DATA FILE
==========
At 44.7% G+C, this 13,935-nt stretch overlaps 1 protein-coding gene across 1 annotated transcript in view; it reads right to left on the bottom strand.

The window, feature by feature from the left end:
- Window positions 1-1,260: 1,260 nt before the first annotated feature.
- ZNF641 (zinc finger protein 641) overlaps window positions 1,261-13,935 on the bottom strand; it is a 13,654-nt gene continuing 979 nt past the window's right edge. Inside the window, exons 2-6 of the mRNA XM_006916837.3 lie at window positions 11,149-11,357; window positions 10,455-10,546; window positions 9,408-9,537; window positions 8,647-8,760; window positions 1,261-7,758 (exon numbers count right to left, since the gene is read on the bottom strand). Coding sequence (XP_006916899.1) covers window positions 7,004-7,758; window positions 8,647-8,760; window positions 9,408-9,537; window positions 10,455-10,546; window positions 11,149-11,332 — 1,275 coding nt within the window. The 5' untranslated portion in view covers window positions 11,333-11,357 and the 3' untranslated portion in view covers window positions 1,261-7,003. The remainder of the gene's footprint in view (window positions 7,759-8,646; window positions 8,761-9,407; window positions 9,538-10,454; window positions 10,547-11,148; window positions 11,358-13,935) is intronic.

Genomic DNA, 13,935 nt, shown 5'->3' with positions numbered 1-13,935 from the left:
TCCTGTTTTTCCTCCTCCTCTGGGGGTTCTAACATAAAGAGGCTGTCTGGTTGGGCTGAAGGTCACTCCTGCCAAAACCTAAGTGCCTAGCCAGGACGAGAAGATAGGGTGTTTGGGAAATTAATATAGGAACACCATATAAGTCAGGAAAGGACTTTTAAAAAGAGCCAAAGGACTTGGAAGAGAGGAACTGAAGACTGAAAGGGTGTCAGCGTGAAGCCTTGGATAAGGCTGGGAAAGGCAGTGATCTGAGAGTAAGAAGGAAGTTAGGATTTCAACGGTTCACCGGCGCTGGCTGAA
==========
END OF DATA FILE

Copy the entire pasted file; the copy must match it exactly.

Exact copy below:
At 44.7% G+C, this 13,935-nt stretch overlaps 1 protein-coding gene across 1 annotated transcript in view; it reads right to left on the bottom strand.

The window, feature by feature from the left end:
- Window positions 1-1,260: 1,260 nt before the first annotated feature.
- ZNF641 (zinc finger protein 641) overlaps window positions 1,261-13,935 on the bottom strand; it is a 13,654-nt gene continuing 979 nt past the window's right edge. Inside the window, exons 2-6 of the mRNA XM_006916837.3 lie at window positions 11,149-11,357; window positions 10,455-10,546; window positions 9,408-9,537; window positions 8,647-8,760; window positions 1,261-7,758 (exon numbers count right to left, since the gene is read on the bottom strand). Coding sequence (XP_006916899.1) covers window positions 7,004-7,758; window positions 8,647-8,760; window positions 9,408-9,537; window positions 10,455-10,546; window positions 11,149-11,332 — 1,275 coding nt within the window. The 5' untranslated portion in view covers window positions 11,333-11,357 and the 3' untranslated portion in view covers window positions 1,261-7,003. The remainder of the gene's footprint in view (window positions 7,759-8,646; window positions 8,761-9,407; window positions 9,538-10,454; window positions 10,547-11,148; window positions 11,358-13,935) is intronic.

Genomic DNA, 13,935 nt, shown 5'->3' with positions numbered 1-13,935 from the left:
TCCTGTTTTTCCTCCTCCTCTGGGGGTTCTAACATAAAGAGGCTGTCTGGTTGGGCTGAAGGTCACTCCTGCCAAAACCTAAGTGCCTAGCCAGGACGAGAAGATAGGGTGTTTGGGAAATTAATATAGGAACACCATATAAGTCAGGAAAGGACTTTTAAAAAGAGCCAAAGGACTTGGAAGAGAGGAACTGAAGACTGAAAGGGTGTCAGCGTGAAGCCTTGGATAAGGCTGGGAAAGGCAGTGATCTGAGAGTAAGAAGGAAGTTAGGATTTCAACGGTTCACCGGCGCTGGCTGAA